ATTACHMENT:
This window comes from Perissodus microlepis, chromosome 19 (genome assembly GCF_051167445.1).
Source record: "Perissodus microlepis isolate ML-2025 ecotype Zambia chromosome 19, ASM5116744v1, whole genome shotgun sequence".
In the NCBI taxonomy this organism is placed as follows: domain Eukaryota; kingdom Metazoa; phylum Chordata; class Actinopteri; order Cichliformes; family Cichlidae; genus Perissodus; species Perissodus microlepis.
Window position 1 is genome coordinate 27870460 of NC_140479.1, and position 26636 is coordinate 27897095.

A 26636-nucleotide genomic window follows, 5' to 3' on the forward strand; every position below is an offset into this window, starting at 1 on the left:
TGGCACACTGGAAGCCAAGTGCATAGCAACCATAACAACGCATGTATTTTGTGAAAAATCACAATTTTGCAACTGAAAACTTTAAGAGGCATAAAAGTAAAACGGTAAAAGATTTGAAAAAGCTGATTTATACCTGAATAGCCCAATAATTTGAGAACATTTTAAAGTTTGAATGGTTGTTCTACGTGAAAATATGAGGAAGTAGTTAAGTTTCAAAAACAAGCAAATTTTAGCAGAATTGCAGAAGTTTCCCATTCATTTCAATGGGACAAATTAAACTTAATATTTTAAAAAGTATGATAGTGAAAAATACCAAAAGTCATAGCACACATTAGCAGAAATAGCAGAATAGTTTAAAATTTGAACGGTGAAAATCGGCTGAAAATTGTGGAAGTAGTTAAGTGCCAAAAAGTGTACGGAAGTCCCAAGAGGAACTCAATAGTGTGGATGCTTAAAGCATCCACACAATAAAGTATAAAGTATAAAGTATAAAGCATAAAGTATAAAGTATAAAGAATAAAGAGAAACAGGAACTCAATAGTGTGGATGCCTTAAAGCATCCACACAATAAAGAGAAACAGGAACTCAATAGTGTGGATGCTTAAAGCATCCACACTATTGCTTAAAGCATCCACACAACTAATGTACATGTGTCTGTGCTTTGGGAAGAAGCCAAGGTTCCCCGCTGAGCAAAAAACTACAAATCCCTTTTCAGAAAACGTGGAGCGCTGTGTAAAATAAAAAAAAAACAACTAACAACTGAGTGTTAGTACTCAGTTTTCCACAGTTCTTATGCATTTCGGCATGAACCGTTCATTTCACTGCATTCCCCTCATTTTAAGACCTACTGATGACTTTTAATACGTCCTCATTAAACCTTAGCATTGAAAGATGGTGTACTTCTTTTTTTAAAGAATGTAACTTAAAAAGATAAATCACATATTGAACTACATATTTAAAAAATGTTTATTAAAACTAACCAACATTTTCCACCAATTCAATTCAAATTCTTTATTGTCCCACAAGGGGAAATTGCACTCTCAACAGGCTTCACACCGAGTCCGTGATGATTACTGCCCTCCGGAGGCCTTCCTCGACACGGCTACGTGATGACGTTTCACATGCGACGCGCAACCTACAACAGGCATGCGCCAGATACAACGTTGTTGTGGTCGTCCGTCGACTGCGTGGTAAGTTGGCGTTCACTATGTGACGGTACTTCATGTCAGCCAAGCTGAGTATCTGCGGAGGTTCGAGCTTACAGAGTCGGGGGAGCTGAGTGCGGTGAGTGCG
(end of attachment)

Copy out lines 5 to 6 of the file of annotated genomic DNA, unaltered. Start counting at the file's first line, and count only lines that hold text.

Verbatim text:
A 26636-nucleotide genomic window follows, 5' to 3' on the forward strand; every position below is an offset into this window, starting at 1 on the left:
TGGCACACTGGAAGCCAAGTGCATAGCAACCATAACAACGCATGTATTTTGTGAAAAATCACAATTTTGCAACTGAAAACTTTAAGAGGCATAAAAGTAAAACGGTAAAAGATTTGAAAAAGCTGATTTATACCTGAATAGCCCAATAATTTGAGAACATTTTAAAGTTTGAATGGTTGTTCTACGTGAAAATATGAGGAAGTAGTTAAGTTTCAAAAACAAGCAAATTTTAGCAGAATTGCAGAAGTTTCCCATTCATTTCAATGGGACAAATTAAACTTAATATTTTAAAAAGTATGATAGTGAAAAATACCAAAAGTCATAGCACACATTAGCAGAAATAGCAGAATAGTTTAAAATTTGAACGGTGAAAATCGGCTGAAAATTGTGGAAGTAGTTAAGTGCCAAAAAGTGTACGGAAGTCCCAAGAGGAACTCAATAGTGTGGATGCTTAAAGCATCCACACAATAAAGTATAAAGTATAAAGTATAAAGCATAAAGTATAAAGTATAAAGAATAAAGAGAAACAGGAACTCAATAGTGTGGATGCCTTAAAGCATCCACACAATAAAGAGAAACAGGAACTCAATAGTGTGGATGCTTAAAGCATCCACACTATTGCTTAAAGCATCCACACAACTAATGTACATGTGTCTGTGCTTTGGGAAGAAGCCAAGGTTCCCCGCTGAGCAAAAAACTACAAATCCCTTTTCAGAAAACGTGGAGCGCTGTGTAAAATAAAAAAAAAACAACTAACAACTGAGTGTTAGTACTCAGTTTTCCACAGTTCTTATGCATTTCGGCATGAACCGTTCATTTCACTGCATTCCCCTCATTTTAAGACCTACTGATGACTTTTAATACGTCCTCATTAAACCTTAGCATTGAAAGATGGTGTACTTCTTTTTTTAAAGAATGTAACTTAAAAAGATAAATCACATATTGAACTACATATTTAAAAAATGTTTATTAAAACTAACCAACATTTTCCACCAATTCAATTCAAATTCTTTATTGTCCCACAAGGGGAAATTGCACTCTCAACAGGCTTCACACCGAGTCCGTGATGATTACTGCCCTCCGGAGGCCTTCCTCGACACGGCTACGTGATGACGTTTCACATGCGACGCGCAACCTACAACAGGCATGCGCCAGATACAACGTTGTTGTGGTCGTCCGTCGACTGCGTGGTAAGTTGGCGTTCACTATGTGACGGTACTTCATGTCAGCCAAGCTGAGTATCTGCGGAGGTTCGAGCTTACAGAGTCGGGGGAGCTGAGTGCGGTGAGTGCG